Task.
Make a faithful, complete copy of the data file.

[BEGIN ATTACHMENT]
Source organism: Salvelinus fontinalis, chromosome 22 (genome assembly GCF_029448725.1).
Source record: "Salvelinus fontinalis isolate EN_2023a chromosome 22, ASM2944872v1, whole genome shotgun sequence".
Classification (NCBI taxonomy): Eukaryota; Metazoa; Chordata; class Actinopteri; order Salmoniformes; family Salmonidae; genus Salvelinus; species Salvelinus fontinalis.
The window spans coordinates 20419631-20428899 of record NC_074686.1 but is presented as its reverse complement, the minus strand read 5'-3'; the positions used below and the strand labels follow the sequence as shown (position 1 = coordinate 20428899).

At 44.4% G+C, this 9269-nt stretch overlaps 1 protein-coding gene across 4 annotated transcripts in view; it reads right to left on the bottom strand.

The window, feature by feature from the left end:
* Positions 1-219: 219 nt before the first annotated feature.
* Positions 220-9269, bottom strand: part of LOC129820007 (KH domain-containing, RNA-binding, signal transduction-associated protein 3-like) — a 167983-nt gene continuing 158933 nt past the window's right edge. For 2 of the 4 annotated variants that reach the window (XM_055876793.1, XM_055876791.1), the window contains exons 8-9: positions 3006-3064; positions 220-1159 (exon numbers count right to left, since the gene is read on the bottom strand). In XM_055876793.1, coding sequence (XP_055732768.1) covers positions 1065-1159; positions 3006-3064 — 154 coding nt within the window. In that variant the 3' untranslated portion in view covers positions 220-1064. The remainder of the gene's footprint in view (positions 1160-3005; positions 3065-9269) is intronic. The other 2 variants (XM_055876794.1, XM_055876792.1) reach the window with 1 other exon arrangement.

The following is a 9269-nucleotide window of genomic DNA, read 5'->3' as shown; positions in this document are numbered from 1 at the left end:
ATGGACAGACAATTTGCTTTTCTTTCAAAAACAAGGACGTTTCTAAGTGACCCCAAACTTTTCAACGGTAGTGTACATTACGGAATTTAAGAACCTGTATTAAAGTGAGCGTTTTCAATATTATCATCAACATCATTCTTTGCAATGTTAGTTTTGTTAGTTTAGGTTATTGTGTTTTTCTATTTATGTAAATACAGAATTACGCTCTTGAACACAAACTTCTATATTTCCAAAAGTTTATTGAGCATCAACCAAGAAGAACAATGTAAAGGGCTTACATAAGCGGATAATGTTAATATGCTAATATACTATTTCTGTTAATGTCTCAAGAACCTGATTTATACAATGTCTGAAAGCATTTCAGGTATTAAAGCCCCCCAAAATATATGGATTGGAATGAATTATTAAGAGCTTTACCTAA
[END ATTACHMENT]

Source organism: Salvelinus fontinalis, chromosome 22 (genome assembly GCF_029448725.1).
Source record: "Salvelinus fontinalis isolate EN_2023a chromosome 22, ASM2944872v1, whole genome shotgun sequence".
Classification (NCBI taxonomy): Eukaryota; Metazoa; Chordata; class Actinopteri; order Salmoniformes; family Salmonidae; genus Salvelinus; species Salvelinus fontinalis.
The window spans coordinates 20419631-20428899 of record NC_074686.1 but is presented as its reverse complement, the minus strand read 5'-3'; the positions used below and the strand labels follow the sequence as shown (position 1 = coordinate 20428899).

At 44.4% G+C, this 9269-nt stretch overlaps 1 protein-coding gene across 4 annotated transcripts in view; it reads right to left on the bottom strand.

The window, feature by feature from the left end:
* Positions 1-219: 219 nt before the first annotated feature.
* Positions 220-9269, bottom strand: part of LOC129820007 (KH domain-containing, RNA-binding, signal transduction-associated protein 3-like) — a 167983-nt gene continuing 158933 nt past the window's right edge. For 2 of the 4 annotated variants that reach the window (XM_055876793.1, XM_055876791.1), the window contains exons 8-9: positions 3006-3064; positions 220-1159 (exon numbers count right to left, since the gene is read on the bottom strand). In XM_055876793.1, coding sequence (XP_055732768.1) covers positions 1065-1159; positions 3006-3064 — 154 coding nt within the window. In that variant the 3' untranslated portion in view covers positions 220-1064. The remainder of the gene's footprint in view (positions 1160-3005; positions 3065-9269) is intronic. The other 2 variants (XM_055876794.1, XM_055876792.1) reach the window with 1 other exon arrangement.

The following is a 9269-nucleotide window of genomic DNA, read 5'->3' as shown; positions in this document are numbered from 1 at the left end:
ATGGACAGACAATTTGCTTTTCTTTCAAAAACAAGGACGTTTCTAAGTGACCCCAAACTTTTCAACGGTAGTGTACATTACGGAATTTAAGAACCTGTATTAAAGTGAGCGTTTTCAATATTATCATCAACATCATTCTTTGCAATGTTAGTTTTGTTAGTTTAGGTTATTGTGTTTTTCTATTTATGTAAATACAGAATTACGCTCTTGAACACAAACTTCTATATTTCCAAAAGTTTATTGAGCATCAACCAAGAAGAACAATGTAAAGGGCTTACATAAGCGGATAATGTTAATATGCTAATATACTATTTCTGTTAATGTCTCAAGAACCTGATTTATACAATGTCTGAAAGCATTTCAGGTATTAAAGCCCCCCAAAATATATGGATTGGAATGAATTATTAAGAGCTTTACCTAA